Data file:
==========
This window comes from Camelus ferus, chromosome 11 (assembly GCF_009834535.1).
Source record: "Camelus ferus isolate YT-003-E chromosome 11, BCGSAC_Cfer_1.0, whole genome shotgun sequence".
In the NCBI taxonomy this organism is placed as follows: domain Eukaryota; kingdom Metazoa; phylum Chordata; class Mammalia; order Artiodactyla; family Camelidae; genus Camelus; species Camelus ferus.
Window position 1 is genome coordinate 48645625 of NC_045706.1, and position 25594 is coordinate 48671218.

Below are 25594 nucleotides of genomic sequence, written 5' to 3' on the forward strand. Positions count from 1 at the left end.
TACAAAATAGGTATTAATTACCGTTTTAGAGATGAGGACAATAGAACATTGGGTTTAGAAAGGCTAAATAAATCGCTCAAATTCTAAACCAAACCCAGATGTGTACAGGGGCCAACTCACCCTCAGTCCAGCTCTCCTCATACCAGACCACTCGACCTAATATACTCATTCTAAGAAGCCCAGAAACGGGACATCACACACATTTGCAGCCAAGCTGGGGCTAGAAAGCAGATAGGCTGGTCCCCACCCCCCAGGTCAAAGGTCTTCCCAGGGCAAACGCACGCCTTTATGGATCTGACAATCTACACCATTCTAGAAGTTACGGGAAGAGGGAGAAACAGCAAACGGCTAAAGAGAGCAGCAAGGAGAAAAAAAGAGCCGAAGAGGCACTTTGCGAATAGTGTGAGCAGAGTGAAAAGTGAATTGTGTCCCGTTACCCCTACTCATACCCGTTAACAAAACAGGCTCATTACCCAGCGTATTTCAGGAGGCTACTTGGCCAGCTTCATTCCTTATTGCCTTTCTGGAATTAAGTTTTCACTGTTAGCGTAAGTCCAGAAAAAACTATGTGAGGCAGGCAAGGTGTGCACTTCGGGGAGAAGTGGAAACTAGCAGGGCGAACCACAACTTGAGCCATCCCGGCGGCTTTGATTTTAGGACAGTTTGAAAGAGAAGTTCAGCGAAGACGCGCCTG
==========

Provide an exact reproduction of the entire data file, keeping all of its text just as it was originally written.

This window comes from Camelus ferus, chromosome 11 (assembly GCF_009834535.1).
Source record: "Camelus ferus isolate YT-003-E chromosome 11, BCGSAC_Cfer_1.0, whole genome shotgun sequence".
In the NCBI taxonomy this organism is placed as follows: domain Eukaryota; kingdom Metazoa; phylum Chordata; class Mammalia; order Artiodactyla; family Camelidae; genus Camelus; species Camelus ferus.
Window position 1 is genome coordinate 48645625 of NC_045706.1, and position 25594 is coordinate 48671218.

Below are 25594 nucleotides of genomic sequence, written 5' to 3' on the forward strand. Positions count from 1 at the left end.
TACAAAATAGGTATTAATTACCGTTTTAGAGATGAGGACAATAGAACATTGGGTTTAGAAAGGCTAAATAAATCGCTCAAATTCTAAACCAAACCCAGATGTGTACAGGGGCCAACTCACCCTCAGTCCAGCTCTCCTCATACCAGACCACTCGACCTAATATACTCATTCTAAGAAGCCCAGAAACGGGACATCACACACATTTGCAGCCAAGCTGGGGCTAGAAAGCAGATAGGCTGGTCCCCACCCCCCAGGTCAAAGGTCTTCCCAGGGCAAACGCACGCCTTTATGGATCTGACAATCTACACCATTCTAGAAGTTACGGGAAGAGGGAGAAACAGCAAACGGCTAAAGAGAGCAGCAAGGAGAAAAAAAGAGCCGAAGAGGCACTTTGCGAATAGTGTGAGCAGAGTGAAAAGTGAATTGTGTCCCGTTACCCCTACTCATACCCGTTAACAAAACAGGCTCATTACCCAGCGTATTTCAGGAGGCTACTTGGCCAGCTTCATTCCTTATTGCCTTTCTGGAATTAAGTTTTCACTGTTAGCGTAAGTCCAGAAAAAACTATGTGAGGCAGGCAAGGTGTGCACTTCGGGGAGAAGTGGAAACTAGCAGGGCGAACCACAACTTGAGCCATCCCGGCGGCTTTGATTTTAGGACAGTTTGAAAGAGAAGTTCAGCGAAGACGCGCCTG